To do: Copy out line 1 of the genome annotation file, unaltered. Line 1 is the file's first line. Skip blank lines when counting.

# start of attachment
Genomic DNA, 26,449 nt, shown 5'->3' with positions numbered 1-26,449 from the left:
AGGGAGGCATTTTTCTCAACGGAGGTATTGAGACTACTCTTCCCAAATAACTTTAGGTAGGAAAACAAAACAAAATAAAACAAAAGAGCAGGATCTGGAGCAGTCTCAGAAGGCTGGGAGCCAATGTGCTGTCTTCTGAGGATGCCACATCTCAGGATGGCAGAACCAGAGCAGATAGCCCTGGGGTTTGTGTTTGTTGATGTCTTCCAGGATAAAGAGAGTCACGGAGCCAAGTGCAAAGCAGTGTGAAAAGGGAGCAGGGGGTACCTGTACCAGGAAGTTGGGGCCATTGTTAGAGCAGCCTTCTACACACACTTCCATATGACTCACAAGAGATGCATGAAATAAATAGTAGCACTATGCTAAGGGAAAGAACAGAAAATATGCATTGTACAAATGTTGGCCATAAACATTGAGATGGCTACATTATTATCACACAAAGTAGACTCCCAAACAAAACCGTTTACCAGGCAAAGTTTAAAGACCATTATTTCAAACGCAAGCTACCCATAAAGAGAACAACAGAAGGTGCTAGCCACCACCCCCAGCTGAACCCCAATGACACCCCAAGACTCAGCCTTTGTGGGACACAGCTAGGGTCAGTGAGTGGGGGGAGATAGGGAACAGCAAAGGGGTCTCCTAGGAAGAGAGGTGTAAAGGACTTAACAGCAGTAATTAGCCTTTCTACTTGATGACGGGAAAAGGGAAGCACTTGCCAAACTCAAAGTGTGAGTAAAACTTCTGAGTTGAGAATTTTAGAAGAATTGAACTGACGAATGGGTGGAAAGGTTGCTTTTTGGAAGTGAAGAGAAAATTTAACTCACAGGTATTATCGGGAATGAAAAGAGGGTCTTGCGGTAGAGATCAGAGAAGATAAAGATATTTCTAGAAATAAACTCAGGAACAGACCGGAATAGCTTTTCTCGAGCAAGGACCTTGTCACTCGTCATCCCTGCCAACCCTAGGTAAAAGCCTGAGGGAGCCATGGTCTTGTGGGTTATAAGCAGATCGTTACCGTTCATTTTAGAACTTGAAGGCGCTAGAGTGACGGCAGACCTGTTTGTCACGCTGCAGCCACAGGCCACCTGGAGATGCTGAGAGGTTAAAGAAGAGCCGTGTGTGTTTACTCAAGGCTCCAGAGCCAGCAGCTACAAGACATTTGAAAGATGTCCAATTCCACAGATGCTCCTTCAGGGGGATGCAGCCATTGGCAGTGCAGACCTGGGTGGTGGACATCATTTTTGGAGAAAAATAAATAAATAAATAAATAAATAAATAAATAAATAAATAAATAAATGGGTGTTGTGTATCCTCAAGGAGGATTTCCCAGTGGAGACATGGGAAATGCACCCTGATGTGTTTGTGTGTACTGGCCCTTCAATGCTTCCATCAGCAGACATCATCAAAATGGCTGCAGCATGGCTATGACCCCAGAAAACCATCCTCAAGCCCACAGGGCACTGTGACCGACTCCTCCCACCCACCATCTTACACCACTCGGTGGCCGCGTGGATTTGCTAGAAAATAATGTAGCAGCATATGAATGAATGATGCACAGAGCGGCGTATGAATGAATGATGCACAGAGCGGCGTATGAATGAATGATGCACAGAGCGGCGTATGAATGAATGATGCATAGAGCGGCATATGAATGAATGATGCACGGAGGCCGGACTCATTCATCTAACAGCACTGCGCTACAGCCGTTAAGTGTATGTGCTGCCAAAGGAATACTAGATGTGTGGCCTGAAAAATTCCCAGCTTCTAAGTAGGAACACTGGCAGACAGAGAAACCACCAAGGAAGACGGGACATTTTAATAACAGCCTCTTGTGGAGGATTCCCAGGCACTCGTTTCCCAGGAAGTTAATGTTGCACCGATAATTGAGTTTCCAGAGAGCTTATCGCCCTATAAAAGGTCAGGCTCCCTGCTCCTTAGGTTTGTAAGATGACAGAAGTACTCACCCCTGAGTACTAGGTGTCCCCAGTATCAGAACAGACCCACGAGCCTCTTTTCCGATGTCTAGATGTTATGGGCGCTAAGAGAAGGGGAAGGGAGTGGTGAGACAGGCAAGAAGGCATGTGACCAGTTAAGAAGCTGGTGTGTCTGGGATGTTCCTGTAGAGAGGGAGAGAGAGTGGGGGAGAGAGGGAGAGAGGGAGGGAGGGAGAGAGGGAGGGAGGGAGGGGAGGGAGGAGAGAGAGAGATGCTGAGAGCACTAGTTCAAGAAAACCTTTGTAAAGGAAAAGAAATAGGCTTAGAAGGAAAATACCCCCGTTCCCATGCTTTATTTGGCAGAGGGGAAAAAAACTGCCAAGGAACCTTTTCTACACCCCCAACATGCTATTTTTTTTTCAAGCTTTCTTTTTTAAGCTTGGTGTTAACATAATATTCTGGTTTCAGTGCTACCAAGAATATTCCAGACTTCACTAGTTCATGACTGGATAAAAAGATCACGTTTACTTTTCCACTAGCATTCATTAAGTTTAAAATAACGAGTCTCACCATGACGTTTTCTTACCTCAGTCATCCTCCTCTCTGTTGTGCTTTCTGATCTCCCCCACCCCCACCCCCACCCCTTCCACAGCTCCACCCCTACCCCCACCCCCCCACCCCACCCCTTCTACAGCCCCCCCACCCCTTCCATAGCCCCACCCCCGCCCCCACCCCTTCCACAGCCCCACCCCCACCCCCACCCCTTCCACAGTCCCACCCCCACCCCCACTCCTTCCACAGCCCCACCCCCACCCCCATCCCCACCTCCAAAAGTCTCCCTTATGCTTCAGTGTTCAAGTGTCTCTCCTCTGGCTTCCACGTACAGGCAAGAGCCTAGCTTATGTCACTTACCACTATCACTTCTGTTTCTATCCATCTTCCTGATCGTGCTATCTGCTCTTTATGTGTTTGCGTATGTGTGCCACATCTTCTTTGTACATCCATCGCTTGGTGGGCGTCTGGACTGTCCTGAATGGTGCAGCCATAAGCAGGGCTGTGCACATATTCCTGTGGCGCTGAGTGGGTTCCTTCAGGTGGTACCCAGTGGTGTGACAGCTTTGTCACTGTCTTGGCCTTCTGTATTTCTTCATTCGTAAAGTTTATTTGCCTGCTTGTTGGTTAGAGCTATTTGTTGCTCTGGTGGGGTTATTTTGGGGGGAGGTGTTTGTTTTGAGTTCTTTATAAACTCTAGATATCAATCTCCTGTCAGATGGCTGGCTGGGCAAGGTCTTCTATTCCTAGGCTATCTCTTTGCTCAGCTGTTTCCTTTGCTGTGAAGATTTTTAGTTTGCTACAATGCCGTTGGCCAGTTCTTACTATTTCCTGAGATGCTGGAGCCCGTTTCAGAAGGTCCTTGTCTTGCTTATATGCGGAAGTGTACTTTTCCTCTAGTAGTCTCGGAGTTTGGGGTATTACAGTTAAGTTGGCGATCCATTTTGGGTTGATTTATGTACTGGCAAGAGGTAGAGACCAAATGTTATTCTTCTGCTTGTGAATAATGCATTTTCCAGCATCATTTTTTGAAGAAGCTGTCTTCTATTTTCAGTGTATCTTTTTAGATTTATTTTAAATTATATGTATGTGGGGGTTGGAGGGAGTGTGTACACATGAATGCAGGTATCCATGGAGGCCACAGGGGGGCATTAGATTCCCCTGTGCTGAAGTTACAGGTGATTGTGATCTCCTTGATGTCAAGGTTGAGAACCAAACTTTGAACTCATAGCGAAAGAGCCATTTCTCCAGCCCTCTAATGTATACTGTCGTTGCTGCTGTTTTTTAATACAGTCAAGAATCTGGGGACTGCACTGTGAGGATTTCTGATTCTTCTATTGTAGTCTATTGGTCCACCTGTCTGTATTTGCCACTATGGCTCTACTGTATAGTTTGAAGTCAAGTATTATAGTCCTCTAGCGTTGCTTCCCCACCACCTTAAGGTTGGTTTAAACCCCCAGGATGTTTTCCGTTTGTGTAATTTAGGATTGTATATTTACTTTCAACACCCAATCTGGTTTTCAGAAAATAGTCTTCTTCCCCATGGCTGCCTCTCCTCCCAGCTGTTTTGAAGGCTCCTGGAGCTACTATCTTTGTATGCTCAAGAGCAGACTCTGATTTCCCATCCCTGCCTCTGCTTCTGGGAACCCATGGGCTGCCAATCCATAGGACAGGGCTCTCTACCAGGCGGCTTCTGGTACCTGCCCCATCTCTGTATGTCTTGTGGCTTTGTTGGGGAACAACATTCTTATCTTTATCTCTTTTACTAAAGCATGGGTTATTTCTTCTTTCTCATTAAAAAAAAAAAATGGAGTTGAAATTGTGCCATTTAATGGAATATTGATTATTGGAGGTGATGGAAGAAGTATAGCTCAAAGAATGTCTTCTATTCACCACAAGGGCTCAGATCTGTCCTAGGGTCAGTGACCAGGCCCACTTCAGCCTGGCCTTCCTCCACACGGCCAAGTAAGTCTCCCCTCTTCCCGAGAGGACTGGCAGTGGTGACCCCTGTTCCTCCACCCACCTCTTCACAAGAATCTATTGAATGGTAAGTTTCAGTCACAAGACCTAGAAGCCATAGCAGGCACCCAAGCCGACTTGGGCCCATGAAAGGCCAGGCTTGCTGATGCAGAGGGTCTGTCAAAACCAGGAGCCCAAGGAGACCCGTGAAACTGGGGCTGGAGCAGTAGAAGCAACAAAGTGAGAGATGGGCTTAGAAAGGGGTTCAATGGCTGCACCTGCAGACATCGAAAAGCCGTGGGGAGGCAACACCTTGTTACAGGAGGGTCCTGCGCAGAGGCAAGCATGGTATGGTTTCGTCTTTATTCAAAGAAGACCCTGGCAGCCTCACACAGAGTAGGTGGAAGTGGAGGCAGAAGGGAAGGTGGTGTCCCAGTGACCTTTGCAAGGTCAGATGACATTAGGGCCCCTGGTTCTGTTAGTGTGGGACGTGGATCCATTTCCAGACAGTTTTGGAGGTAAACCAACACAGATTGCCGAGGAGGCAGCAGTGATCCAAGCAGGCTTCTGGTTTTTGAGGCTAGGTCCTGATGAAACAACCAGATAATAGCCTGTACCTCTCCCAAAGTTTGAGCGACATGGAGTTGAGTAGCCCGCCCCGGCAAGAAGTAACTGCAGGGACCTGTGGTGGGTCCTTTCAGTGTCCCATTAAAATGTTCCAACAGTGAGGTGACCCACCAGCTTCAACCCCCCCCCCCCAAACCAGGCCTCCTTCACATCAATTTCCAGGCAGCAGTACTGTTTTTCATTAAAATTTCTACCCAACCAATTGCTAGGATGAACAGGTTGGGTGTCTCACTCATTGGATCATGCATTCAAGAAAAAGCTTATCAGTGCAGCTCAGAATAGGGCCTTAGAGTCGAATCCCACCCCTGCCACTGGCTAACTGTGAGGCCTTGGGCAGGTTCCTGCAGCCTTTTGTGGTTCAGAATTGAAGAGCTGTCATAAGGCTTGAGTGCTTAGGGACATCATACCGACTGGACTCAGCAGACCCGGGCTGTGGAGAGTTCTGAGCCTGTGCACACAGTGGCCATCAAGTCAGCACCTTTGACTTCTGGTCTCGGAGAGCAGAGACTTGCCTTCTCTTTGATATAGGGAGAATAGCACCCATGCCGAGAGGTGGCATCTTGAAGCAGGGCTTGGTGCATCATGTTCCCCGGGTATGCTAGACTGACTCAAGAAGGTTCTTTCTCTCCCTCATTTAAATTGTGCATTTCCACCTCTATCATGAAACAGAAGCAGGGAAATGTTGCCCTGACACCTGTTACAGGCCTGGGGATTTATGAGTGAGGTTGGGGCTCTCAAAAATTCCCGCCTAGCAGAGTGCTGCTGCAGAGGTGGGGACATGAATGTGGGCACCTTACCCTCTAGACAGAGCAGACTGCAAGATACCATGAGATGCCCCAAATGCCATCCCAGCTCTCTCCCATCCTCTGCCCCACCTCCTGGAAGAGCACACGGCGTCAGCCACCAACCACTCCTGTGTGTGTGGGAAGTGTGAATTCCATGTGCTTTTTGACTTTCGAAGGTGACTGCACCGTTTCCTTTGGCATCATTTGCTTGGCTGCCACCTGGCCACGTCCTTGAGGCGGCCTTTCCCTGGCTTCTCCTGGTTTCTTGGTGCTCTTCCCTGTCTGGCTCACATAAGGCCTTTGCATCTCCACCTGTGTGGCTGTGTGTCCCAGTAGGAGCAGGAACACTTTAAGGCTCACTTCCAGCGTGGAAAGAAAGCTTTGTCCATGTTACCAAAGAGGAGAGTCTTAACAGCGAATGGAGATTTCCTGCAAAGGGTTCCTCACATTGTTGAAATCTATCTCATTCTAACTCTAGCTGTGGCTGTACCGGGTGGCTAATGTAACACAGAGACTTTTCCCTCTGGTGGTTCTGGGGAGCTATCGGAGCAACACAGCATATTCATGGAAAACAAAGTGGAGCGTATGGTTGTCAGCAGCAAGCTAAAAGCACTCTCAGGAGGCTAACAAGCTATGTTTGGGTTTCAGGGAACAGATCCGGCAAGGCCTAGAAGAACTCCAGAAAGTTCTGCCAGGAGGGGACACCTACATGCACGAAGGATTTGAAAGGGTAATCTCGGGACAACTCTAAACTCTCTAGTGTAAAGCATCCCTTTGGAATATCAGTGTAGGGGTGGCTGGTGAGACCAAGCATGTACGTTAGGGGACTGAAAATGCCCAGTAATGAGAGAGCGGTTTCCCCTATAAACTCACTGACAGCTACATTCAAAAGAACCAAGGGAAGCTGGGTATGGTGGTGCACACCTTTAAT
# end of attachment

Genomic DNA, 26,449 nt, shown 5'->3' with positions numbered 1-26,449 from the left: